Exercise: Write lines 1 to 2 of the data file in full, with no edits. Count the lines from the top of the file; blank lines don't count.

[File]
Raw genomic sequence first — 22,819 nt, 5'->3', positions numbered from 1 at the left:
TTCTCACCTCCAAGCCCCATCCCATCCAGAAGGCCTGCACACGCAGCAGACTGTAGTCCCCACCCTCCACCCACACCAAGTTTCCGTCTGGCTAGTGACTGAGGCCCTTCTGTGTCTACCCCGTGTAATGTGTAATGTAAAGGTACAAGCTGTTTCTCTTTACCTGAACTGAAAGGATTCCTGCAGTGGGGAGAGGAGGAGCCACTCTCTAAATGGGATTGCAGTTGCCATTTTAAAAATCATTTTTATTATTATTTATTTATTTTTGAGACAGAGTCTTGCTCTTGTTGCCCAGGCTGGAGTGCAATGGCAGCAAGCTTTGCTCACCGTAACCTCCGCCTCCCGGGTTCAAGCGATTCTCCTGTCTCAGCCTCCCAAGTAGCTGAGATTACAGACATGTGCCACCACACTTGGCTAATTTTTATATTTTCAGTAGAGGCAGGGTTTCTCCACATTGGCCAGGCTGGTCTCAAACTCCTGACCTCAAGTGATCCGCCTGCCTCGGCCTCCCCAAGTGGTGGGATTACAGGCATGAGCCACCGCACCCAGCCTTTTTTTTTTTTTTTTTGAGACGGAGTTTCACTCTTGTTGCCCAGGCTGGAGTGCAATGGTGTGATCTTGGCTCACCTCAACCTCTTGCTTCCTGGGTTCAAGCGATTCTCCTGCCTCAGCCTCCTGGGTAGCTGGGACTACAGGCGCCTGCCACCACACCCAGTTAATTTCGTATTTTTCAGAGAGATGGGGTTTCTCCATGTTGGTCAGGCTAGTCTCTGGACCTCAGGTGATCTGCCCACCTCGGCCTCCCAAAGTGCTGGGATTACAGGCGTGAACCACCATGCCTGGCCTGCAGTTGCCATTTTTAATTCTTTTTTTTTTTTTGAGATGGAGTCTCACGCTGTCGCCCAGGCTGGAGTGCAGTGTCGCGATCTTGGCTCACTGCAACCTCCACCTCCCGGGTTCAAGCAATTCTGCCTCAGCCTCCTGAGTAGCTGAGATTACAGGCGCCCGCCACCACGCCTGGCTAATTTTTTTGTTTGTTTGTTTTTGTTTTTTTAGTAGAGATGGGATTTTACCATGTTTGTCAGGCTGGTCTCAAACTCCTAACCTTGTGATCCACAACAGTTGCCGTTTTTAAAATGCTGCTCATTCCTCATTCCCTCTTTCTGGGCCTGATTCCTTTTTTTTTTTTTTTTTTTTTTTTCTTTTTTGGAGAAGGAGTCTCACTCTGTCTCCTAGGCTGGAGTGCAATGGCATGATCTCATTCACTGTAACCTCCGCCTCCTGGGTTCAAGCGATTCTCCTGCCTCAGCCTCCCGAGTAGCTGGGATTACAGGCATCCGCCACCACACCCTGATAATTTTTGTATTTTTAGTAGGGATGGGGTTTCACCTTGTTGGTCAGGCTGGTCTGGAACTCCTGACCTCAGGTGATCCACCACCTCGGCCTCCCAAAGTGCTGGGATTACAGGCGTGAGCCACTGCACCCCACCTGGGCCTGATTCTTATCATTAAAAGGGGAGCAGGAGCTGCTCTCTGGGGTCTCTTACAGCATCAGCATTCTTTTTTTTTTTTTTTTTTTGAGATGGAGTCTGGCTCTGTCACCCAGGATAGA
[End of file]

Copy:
Raw genomic sequence first — 22,819 nt, 5'->3', positions numbered from 1 at the left:
TTCTCACCTCCAAGCCCCATCCCATCCAGAAGGCCTGCACACGCAGCAGACTGTAGTCCCCACCCTCCACCCACACCAAGTTTCCGTCTGGCTAGTGACTGAGGCCCTTCTGTGTCTACCCCGTGTAATGTGTAATGTAAAGGTACAAGCTGTTTCTCTTTACCTGAACTGAAAGGATTCCTGCAGTGGGGAGAGGAGGAGCCACTCTCTAAATGGGATTGCAGTTGCCATTTTAAAAATCATTTTTATTATTATTTATTTATTTTTGAGACAGAGTCTTGCTCTTGTTGCCCAGGCTGGAGTGCAATGGCAGCAAGCTTTGCTCACCGTAACCTCCGCCTCCCGGGTTCAAGCGATTCTCCTGTCTCAGCCTCCCAAGTAGCTGAGATTACAGACATGTGCCACCACACTTGGCTAATTTTTATATTTTCAGTAGAGGCAGGGTTTCTCCACATTGGCCAGGCTGGTCTCAAACTCCTGACCTCAAGTGATCCGCCTGCCTCGGCCTCCCCAAGTGGTGGGATTACAGGCATGAGCCACCGCACCCAGCCTTTTTTTTTTTTTTTTTGAGACGGAGTTTCACTCTTGTTGCCCAGGCTGGAGTGCAATGGTGTGATCTTGGCTCACCTCAACCTCTTGCTTCCTGGGTTCAAGCGATTCTCCTGCCTCAGCCTCCTGGGTAGCTGGGACTACAGGCGCCTGCCACCACACCCAGTTAATTTCGTATTTTTCAGAGAGATGGGGTTTCTCCATGTTGGTCAGGCTAGTCTCTGGACCTCAGGTGATCTGCCCACCTCGGCCTCCCAAAGTGCTGGGATTACAGGCGTGAACCACCATGCCTGGCCTGCAGTTGCCATTTTTAATTCTTTTTTTTTTTTTGAGATGGAGTCTCACGCTGTCGCCCAGGCTGGAGTGCAGTGTCGCGATCTTGGCTCACTGCAACCTCCACCTCCCGGGTTCAAGCAATTCTGCCTCAGCCTCCTGAGTAGCTGAGATTACAGGCGCCCGCCACCACGCCTGGCTAATTTTTTTGTTTGTTTGTTTTTGTTTTTTTAGTAGAGATGGGATTTTACCATGTTTGTCAGGCTGGTCTCAAACTCCTAACCTTGTGATCCACAACAGTTGCCGTTTTTAAAATGCTGCTCATTCCTCATTCCCTCTTTCTGGGCCTGATTCCTTTTTTTTTTTTTTTTTTTTTTTTCTTTTTTGGAGAAGGAGTCTCACTCTGTCTCCTAGGCTGGAGTGCAATGGCATGATCTCATTCACTGTAACCTCCGCCTCCTGGGTTCAAGCGATTCTCCTGCCTCAGCCTCCCGAGTAGCTGGGATTACAGGCATCCGCCACCACACCCTGATAATTTTTGTATTTTTAGTAGGGATGGGGTTTCACCTTGTTGGTCAGGCTGGTCTGGAACTCCTGACCTCAGGTGATCCACCACCTCGGCCTCCCAAAGTGCTGGGATTACAGGCGTGAGCCACTGCACCCCACCTGGGCCTGATTCTTATCATTAAAAGGGGAGCAGGAGCTGCTCTCTGGGGTCTCTTACAGCATCAGCATTCTTTTTTTTTTTTTTTTTTTGAGATGGAGTCTGGCTCTGTCACCCAGGATAGA